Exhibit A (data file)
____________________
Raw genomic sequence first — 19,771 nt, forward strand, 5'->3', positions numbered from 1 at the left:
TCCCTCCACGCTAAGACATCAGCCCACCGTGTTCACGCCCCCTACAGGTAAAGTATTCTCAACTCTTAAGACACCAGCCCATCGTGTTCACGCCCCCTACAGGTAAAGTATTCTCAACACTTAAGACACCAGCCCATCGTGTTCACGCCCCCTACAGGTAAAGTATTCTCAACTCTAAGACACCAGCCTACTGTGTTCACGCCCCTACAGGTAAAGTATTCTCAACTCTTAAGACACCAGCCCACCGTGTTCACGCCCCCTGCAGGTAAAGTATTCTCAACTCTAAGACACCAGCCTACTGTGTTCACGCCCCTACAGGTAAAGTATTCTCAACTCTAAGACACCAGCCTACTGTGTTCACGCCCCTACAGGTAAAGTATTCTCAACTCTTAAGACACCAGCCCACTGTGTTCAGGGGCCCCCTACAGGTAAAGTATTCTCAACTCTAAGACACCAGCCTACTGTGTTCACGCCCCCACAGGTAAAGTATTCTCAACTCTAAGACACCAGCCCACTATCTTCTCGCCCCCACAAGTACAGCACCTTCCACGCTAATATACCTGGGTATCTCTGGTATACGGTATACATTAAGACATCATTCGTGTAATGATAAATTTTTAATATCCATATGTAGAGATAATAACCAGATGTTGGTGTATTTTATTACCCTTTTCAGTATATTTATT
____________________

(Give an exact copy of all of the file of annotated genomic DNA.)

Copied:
Raw genomic sequence first — 19,771 nt, forward strand, 5'->3', positions numbered from 1 at the left:
TCCCTCCACGCTAAGACATCAGCCCACCGTGTTCACGCCCCCTACAGGTAAAGTATTCTCAACTCTTAAGACACCAGCCCATCGTGTTCACGCCCCCTACAGGTAAAGTATTCTCAACACTTAAGACACCAGCCCATCGTGTTCACGCCCCCTACAGGTAAAGTATTCTCAACTCTAAGACACCAGCCTACTGTGTTCACGCCCCTACAGGTAAAGTATTCTCAACTCTTAAGACACCAGCCCACCGTGTTCACGCCCCCTGCAGGTAAAGTATTCTCAACTCTAAGACACCAGCCTACTGTGTTCACGCCCCTACAGGTAAAGTATTCTCAACTCTAAGACACCAGCCTACTGTGTTCACGCCCCTACAGGTAAAGTATTCTCAACTCTTAAGACACCAGCCCACTGTGTTCAGGGGCCCCCTACAGGTAAAGTATTCTCAACTCTAAGACACCAGCCTACTGTGTTCACGCCCCCACAGGTAAAGTATTCTCAACTCTAAGACACCAGCCCACTATCTTCTCGCCCCCACAAGTACAGCACCTTCCACGCTAATATACCTGGGTATCTCTGGTATACGGTATACATTAAGACATCATTCGTGTAATGATAAATTTTTAATATCCATATGTAGAGATAATAACCAGATGTTGGTGTATTTTATTACCCTTTTCAGTATATTTATT